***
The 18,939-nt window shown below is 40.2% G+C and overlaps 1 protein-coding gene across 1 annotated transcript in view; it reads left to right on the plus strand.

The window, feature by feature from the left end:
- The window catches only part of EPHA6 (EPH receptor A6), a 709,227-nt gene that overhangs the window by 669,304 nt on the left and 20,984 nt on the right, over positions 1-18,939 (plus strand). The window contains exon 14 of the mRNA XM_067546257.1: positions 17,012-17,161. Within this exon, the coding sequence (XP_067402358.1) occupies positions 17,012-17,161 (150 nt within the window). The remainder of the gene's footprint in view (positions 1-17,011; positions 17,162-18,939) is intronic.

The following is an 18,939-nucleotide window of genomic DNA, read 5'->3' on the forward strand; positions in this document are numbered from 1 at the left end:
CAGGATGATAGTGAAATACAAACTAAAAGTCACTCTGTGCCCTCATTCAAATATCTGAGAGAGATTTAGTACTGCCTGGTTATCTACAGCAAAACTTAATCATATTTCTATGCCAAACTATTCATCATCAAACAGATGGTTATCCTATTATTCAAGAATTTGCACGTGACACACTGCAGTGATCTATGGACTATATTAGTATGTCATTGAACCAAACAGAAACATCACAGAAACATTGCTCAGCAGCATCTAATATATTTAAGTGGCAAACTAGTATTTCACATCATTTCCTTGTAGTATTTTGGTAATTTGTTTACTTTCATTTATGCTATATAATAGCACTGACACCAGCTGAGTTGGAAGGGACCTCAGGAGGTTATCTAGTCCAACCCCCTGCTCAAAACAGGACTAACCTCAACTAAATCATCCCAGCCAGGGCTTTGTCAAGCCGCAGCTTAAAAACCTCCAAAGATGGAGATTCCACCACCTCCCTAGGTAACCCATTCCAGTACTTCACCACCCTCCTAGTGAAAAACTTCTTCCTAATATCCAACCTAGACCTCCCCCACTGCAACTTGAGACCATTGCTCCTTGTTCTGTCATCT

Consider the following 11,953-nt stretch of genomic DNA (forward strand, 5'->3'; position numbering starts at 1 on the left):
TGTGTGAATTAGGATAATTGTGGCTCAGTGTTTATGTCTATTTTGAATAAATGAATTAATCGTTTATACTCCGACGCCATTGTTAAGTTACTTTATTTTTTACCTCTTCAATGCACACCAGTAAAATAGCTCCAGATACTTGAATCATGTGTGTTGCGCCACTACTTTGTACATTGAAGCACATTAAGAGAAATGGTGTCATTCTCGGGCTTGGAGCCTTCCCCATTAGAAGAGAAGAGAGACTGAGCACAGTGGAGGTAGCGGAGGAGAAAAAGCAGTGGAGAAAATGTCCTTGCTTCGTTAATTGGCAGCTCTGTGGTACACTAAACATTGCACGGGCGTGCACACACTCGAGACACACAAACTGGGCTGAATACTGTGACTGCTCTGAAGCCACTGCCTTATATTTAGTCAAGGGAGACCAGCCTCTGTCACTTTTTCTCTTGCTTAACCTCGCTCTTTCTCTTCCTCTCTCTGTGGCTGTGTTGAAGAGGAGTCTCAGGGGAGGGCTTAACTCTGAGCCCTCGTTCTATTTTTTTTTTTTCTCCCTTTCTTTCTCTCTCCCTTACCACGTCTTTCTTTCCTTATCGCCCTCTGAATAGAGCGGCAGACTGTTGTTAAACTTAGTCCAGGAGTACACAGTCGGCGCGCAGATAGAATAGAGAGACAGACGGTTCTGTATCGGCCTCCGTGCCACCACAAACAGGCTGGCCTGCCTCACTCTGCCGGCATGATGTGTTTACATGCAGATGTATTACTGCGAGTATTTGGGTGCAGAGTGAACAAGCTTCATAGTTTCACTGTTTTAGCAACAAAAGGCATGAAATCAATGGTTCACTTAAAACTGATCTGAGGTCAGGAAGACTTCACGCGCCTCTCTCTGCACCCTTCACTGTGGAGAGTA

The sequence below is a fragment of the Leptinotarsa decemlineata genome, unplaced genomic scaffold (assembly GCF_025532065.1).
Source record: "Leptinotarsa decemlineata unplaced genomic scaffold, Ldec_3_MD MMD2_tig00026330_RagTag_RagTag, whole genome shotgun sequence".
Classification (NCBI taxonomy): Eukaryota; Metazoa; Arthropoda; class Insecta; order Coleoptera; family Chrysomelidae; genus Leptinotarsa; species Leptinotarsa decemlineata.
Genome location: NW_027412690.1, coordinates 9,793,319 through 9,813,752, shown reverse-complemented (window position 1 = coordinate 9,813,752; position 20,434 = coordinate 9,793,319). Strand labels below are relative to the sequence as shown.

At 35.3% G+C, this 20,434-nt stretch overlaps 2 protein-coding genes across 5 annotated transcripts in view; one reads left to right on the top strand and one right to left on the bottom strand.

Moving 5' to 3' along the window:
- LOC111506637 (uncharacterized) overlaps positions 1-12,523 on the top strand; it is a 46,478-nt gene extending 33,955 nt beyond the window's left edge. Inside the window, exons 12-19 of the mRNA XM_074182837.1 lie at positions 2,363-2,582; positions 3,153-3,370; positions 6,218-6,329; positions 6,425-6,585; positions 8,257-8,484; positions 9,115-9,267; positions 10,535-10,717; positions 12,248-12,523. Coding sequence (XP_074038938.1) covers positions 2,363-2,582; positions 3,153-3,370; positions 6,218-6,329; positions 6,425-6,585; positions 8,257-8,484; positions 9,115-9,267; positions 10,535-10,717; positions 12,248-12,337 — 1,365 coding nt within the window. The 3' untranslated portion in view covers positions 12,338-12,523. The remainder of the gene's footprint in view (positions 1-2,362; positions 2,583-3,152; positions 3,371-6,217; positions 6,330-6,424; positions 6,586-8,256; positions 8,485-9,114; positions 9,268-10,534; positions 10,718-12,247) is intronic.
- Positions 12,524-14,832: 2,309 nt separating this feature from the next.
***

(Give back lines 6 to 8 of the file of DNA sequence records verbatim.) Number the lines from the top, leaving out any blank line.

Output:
Consider the following 11,953-nt stretch of genomic DNA (forward strand, 5'->3'; position numbering starts at 1 on the left):
TGTGTGAATTAGGATAATTGTGGCTCAGTGTTTATGTCTATTTTGAATAAATGAATTAATCGTTTATACTCCGACGCCATTGTTAAGTTACTTTATTTTTTACCTCTTCAATGCACACCAGTAAAATAGCTCCAGATACTTGAATCATGTGTGTTGCGCCACTACTTTGTACATTGAAGCACATTAAGAGAAATGGTGTCATTCTCGGGCTTGGAGCCTTCCCCATTAGAAGAGAAGAGAGACTGAGCACAGTGGAGGTAGCGGAGGAGAAAAAGCAGTGGAGAAAATGTCCTTGCTTCGTTAATTGGCAGCTCTGTGGTACACTAAACATTGCACGGGCGTGCACACACTCGAGACACACAAACTGGGCTGAATACTGTGACTGCTCTGAAGCCACTGCCTTATATTTAGTCAAGGGAGACCAGCCTCTGTCACTTTTTCTCTTGCTTAACCTCGCTCTTTCTCTTCCTCTCTCTGTGGCTGTGTTGAAGAGGAGTCTCAGGGGAGGGCTTAACTCTGAGCCCTCGTTCTATTTTTTTTTTTTCTCCCTTTCTTTCTCTCTCCCTTACCACGTCTTTCTTTCCTTATCGCCCTCTGAATAGAGCGGCAGACTGTTGTTAAACTTAGTCCAGGAGTACACAGTCGGCGCGCAGATAGAATAGAGAGACAGACGGTTCTGTATCGGCCTCCGTGCCACCACAAACAGGCTGGCCTGCCTCACTCTGCCGGCATGATGTGTTTACATGCAGATGTATTACTGCGAGTATTTGGGTGCAGAGTGAACAAGCTTCATAGTTTCACTGTTTTAGCAACAAAAGGCATGAAATCAATGGTTCACTTAAAACTGATCTGAGGTCAGGAAGACTTCACGCGCCTCTCTCTGCACCCTTCACTGTGGAGAGTA

The sequence below is a fragment of the Leptinotarsa decemlineata genome, unplaced genomic scaffold (assembly GCF_025532065.1).